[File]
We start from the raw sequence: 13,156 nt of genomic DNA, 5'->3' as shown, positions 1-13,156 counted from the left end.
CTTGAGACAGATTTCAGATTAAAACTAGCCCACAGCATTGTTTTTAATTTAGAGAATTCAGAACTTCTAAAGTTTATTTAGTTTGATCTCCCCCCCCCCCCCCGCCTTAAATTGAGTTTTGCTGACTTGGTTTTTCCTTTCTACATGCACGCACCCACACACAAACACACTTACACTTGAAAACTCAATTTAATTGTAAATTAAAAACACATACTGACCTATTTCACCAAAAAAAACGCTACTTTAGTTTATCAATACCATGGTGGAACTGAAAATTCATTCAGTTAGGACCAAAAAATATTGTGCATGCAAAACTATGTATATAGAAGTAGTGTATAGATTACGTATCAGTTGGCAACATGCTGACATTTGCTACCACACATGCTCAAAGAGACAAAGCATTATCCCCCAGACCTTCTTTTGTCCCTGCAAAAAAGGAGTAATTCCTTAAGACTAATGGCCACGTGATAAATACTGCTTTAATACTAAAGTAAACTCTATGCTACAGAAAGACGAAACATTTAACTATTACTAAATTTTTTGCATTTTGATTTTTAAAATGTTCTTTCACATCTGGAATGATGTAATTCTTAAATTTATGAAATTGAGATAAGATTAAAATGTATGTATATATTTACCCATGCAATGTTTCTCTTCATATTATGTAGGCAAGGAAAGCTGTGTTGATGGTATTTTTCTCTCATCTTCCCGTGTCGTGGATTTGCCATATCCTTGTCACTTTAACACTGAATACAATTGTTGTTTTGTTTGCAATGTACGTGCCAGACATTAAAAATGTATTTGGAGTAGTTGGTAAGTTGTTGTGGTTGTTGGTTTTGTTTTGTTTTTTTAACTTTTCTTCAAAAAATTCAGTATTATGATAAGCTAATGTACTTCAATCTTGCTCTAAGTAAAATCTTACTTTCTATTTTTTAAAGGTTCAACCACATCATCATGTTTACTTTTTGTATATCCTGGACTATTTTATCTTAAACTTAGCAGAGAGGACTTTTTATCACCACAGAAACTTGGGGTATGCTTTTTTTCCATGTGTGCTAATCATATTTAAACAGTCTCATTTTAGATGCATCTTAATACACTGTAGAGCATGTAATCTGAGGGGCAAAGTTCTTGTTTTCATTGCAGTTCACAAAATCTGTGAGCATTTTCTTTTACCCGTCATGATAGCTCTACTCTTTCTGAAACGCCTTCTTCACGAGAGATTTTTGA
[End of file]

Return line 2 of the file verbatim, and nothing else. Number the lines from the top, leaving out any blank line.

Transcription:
CTTGAGACAGATTTCAGATTAAAACTAGCCCACAGCATTGTTTTTAATTTAGAGAATTCAGAACTTCTAAAGTTTATTTAGTTTGATCTCCCCCCCCCCCCCCGCCTTAAATTGAGTTTTGCTGACTTGGTTTTTCCTTTCTACATGCACGCACCCACACACAAACACACTTACACTTGAAAACTCAATTTAATTGTAAATTAAAAACACATACTGACCTATTTCACCAAAAAAAACGCTACTTTAGTTTATCAATACCATGGTGGAACTGAAAATTCATTCAGTTAGGACCAAAAAATATTGTGCATGCAAAACTATGTATATAGAAGTAGTGTATAGATTACGTATCAGTTGGCAACATGCTGACATTTGCTACCACACATGCTCAAAGAGACAAAGCATTATCCCCCAGACCTTCTTTTGTCCCTGCAAAAAAGGAGTAATTCCTTAAGACTAATGGCCACGTGATAAATACTGCTTTAATACTAAAGTAAACTCTATGCTACAGAAAGACGAAACATTTAACTATTACTAAATTTTTTGCATTTTGATTTTTAAAATGTTCTTTCACATCTGGAATGATGTAATTCTTAAATTTATGAAATTGAGATAAGATTAAAATGTATGTATATATTTACCCATGCAATGTTTCTCTTCATATTATGTAGGCAAGGAAAGCTGTGTTGATGGTATTTTTCTCTCATCTTCCCGTGTCGTGGATTTGCCATATCCTTGTCACTTTAACACTGAATACAATTGTTGTTTTGTTTGCAATGTACGTGCCAGACATTAAAAATGTATTTGGAGTAGTTGGTAAGTTGTTGTGGTTGTTGGTTTTGTTTTGTTTTTTTAACTTTTCTTCAAAAAATTCAGTATTATGATAAGCTAATGTACTTCAATCTTGCTCTAAGTAAAATCTTACTTTCTATTTTTTAAAGGTTCAACCACATCATCATGTTTACTTTTTGTATATCCTGGACTATTTTATCTTAAACTTAGCAGAGAGGACTTTTTATCACCACAGAAACTTGGGGTATGCTTTTTTTCCATGTGTGCTAATCATATTTAAACAGTCTCATTTTAGATGCATCTTAATACACTGTAGAGCATGTAATCTGAGGGGCAAAGTTCTTGTTTTCATTGCAGTTCACAAAATCTGTGAGCATTTTCTTTTACCCGTCATGATAGCTCTACTCTTTCTGAAACGCCTTCTTCACGAGAGATTTTTGA